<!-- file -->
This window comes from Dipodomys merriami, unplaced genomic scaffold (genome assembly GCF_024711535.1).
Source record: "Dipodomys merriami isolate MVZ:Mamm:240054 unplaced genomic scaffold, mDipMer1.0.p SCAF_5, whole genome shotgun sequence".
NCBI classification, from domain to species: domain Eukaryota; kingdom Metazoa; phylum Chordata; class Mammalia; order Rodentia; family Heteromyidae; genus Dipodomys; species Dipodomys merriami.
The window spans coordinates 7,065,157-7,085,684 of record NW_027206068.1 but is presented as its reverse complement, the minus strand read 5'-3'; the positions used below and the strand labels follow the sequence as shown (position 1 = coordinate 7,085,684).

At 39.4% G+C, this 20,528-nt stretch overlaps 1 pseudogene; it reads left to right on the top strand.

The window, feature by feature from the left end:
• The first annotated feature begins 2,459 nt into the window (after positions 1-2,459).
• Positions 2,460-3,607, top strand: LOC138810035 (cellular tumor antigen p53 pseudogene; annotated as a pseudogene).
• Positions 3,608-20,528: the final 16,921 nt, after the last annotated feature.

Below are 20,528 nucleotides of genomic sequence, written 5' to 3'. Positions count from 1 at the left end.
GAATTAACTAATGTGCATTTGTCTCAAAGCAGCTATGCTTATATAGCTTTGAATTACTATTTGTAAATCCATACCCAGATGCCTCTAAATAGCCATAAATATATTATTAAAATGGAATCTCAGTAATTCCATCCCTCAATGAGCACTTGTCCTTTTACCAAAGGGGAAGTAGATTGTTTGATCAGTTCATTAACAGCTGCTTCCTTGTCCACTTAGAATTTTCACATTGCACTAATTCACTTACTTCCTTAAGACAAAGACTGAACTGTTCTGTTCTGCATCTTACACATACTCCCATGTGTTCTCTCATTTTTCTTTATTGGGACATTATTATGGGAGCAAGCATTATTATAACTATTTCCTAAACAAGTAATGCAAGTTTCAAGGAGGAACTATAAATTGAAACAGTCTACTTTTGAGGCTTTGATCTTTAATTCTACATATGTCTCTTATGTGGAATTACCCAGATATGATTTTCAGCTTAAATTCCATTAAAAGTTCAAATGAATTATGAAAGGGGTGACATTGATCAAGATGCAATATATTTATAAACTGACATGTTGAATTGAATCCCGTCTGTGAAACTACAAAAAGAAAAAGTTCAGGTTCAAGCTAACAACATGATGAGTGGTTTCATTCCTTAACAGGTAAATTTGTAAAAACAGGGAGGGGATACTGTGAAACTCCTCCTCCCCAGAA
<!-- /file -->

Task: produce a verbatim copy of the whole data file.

This window comes from Dipodomys merriami, unplaced genomic scaffold (genome assembly GCF_024711535.1).
Source record: "Dipodomys merriami isolate MVZ:Mamm:240054 unplaced genomic scaffold, mDipMer1.0.p SCAF_5, whole genome shotgun sequence".
NCBI classification, from domain to species: domain Eukaryota; kingdom Metazoa; phylum Chordata; class Mammalia; order Rodentia; family Heteromyidae; genus Dipodomys; species Dipodomys merriami.
The window spans coordinates 7,065,157-7,085,684 of record NW_027206068.1 but is presented as its reverse complement, the minus strand read 5'-3'; the positions used below and the strand labels follow the sequence as shown (position 1 = coordinate 7,085,684).

At 39.4% G+C, this 20,528-nt stretch overlaps 1 pseudogene; it reads left to right on the top strand.

The window, feature by feature from the left end:
• The first annotated feature begins 2,459 nt into the window (after positions 1-2,459).
• Positions 2,460-3,607, top strand: LOC138810035 (cellular tumor antigen p53 pseudogene; annotated as a pseudogene).
• Positions 3,608-20,528: the final 16,921 nt, after the last annotated feature.

Below are 20,528 nucleotides of genomic sequence, written 5' to 3'. Positions count from 1 at the left end.
GAATTAACTAATGTGCATTTGTCTCAAAGCAGCTATGCTTATATAGCTTTGAATTACTATTTGTAAATCCATACCCAGATGCCTCTAAATAGCCATAAATATATTATTAAAATGGAATCTCAGTAATTCCATCCCTCAATGAGCACTTGTCCTTTTACCAAAGGGGAAGTAGATTGTTTGATCAGTTCATTAACAGCTGCTTCCTTGTCCACTTAGAATTTTCACATTGCACTAATTCACTTACTTCCTTAAGACAAAGACTGAACTGTTCTGTTCTGCATCTTACACATACTCCCATGTGTTCTCTCATTTTTCTTTATTGGGACATTATTATGGGAGCAAGCATTATTATAACTATTTCCTAAACAAGTAATGCAAGTTTCAAGGAGGAACTATAAATTGAAACAGTCTACTTTTGAGGCTTTGATCTTTAATTCTACATATGTCTCTTATGTGGAATTACCCAGATATGATTTTCAGCTTAAATTCCATTAAAAGTTCAAATGAATTATGAAAGGGGTGACATTGATCAAGATGCAATATATTTATAAACTGACATGTTGAATTGAATCCCGTCTGTGAAACTACAAAAAGAAAAAGTTCAGGTTCAAGCTAACAACATGATGAGTGGTTTCATTCCTTAACAGGTAAATTTGTAAAAACAGGGAGGGGATACTGTGAAACTCCTCCTCCCCAGAA